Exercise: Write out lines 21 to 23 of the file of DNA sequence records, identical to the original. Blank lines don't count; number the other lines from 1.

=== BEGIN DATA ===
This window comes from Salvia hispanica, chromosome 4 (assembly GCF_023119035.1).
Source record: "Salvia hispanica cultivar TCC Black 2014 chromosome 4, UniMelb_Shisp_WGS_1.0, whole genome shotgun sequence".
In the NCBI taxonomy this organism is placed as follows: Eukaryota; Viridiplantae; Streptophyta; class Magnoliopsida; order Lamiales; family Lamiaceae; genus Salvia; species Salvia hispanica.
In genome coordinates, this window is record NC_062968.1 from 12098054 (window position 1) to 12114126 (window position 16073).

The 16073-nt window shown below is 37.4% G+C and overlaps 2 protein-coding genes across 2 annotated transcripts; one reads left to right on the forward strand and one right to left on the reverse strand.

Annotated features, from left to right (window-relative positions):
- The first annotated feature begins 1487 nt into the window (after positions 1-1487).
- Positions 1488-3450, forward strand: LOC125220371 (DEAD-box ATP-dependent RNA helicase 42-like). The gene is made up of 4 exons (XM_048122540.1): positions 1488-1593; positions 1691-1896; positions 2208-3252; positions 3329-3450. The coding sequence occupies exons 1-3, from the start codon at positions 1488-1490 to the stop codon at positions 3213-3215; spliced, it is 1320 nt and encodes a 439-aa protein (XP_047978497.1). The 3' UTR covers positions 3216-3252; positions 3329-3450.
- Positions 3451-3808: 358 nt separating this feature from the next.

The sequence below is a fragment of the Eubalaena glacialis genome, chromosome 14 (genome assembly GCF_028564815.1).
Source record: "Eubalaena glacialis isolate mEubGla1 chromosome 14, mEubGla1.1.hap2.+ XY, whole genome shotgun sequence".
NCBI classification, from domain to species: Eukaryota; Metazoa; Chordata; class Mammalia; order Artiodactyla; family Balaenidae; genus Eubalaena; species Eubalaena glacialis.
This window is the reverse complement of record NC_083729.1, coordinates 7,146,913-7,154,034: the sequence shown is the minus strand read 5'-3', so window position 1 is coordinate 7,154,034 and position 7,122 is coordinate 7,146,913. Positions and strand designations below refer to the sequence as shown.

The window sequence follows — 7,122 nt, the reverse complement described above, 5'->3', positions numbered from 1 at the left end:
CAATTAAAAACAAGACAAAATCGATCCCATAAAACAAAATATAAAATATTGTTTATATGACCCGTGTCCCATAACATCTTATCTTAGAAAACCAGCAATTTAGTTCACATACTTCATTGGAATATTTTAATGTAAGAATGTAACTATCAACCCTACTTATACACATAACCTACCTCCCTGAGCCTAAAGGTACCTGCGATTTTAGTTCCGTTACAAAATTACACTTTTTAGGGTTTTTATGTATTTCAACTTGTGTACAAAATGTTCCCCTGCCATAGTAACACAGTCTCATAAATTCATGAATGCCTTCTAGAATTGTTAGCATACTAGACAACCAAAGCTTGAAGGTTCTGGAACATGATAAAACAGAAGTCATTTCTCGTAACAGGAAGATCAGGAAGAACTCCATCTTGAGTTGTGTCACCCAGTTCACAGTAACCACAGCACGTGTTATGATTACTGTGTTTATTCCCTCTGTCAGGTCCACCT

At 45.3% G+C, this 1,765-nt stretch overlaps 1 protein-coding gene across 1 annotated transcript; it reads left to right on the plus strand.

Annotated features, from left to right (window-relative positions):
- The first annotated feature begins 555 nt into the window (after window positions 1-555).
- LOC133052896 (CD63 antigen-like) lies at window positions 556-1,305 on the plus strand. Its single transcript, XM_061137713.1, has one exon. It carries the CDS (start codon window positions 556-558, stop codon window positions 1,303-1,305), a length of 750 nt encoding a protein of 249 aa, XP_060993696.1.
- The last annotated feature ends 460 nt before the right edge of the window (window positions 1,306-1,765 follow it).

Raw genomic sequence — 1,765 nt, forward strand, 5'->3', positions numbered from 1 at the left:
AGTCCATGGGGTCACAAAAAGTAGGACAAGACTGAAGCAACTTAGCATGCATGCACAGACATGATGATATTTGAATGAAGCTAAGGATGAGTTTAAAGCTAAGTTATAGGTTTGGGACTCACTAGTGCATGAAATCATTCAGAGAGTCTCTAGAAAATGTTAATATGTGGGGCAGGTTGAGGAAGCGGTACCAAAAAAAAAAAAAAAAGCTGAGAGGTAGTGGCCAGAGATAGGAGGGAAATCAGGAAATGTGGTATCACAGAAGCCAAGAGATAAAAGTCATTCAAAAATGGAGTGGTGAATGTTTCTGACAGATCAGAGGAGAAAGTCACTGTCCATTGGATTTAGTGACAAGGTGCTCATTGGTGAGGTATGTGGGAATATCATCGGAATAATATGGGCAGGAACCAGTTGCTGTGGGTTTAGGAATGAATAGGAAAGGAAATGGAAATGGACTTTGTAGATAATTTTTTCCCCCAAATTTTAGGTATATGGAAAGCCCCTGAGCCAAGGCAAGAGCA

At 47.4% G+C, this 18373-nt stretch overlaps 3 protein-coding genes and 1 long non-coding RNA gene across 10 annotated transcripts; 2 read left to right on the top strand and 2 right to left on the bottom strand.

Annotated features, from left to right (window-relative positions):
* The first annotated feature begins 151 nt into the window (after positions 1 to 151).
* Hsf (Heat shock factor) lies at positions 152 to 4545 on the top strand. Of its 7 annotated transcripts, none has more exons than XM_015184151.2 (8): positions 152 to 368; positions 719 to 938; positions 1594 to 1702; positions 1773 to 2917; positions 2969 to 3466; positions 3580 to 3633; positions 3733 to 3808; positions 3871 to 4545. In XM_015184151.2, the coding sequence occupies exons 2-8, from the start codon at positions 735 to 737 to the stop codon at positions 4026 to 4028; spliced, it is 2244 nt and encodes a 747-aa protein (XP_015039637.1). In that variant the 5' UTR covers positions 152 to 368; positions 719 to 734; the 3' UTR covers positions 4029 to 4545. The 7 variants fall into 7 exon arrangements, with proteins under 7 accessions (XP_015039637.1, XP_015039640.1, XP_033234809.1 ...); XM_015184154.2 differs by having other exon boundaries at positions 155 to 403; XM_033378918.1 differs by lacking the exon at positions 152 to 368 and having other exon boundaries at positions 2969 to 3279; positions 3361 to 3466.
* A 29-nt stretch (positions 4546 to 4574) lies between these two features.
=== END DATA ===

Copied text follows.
Raw genomic sequence — 1,765 nt, forward strand, 5'->3', positions numbered from 1 at the left:
AGTCCATGGGGTCACAAAAAGTAGGACAAGACTGAAGCAACTTAGCATGCATGCACAGACATGATGATATTTGAATGAAGCTAAGGATGAGTTTAAAGCTAAGTTATAGGTTTGGGACTCACTAGTGCATGAAATCATTCAGAGAGTCTCTAGAAAATGTTAATATGTGGGGCAGGTTGAGGAAGCGGTACCAAAAAAAAAAAAAAAAGCTGAGAGGTAGTGGCCAGAGATAGGAGGGAAATCAGGAAATGTGGTATCACAGAAGCCAAGAGATAAAAGTCATTCAAAAATGGAGTGGTGAATGTTTCTGACAGATCAGAGGAGAAAGTCACTGTCCATTGGATTTAGTGACAAGGTGCTCATTGGTGAGGTATGTGGGAATATCATCGGAATAATATGGGCAGGAACCAGTTGCTGTGGGTTTAGGAATGAATAGGAAAGGAAATGGAAATGGACTTTGTAGATAATTTTTTCCCCCAAATTTTAGGTATATGGAAAGCCCCTGAGCCAAGGCAAGAGCA

At 47.4% G+C, this 18373-nt stretch overlaps 3 protein-coding genes and 1 long non-coding RNA gene across 10 annotated transcripts; 2 read left to right on the top strand and 2 right to left on the bottom strand.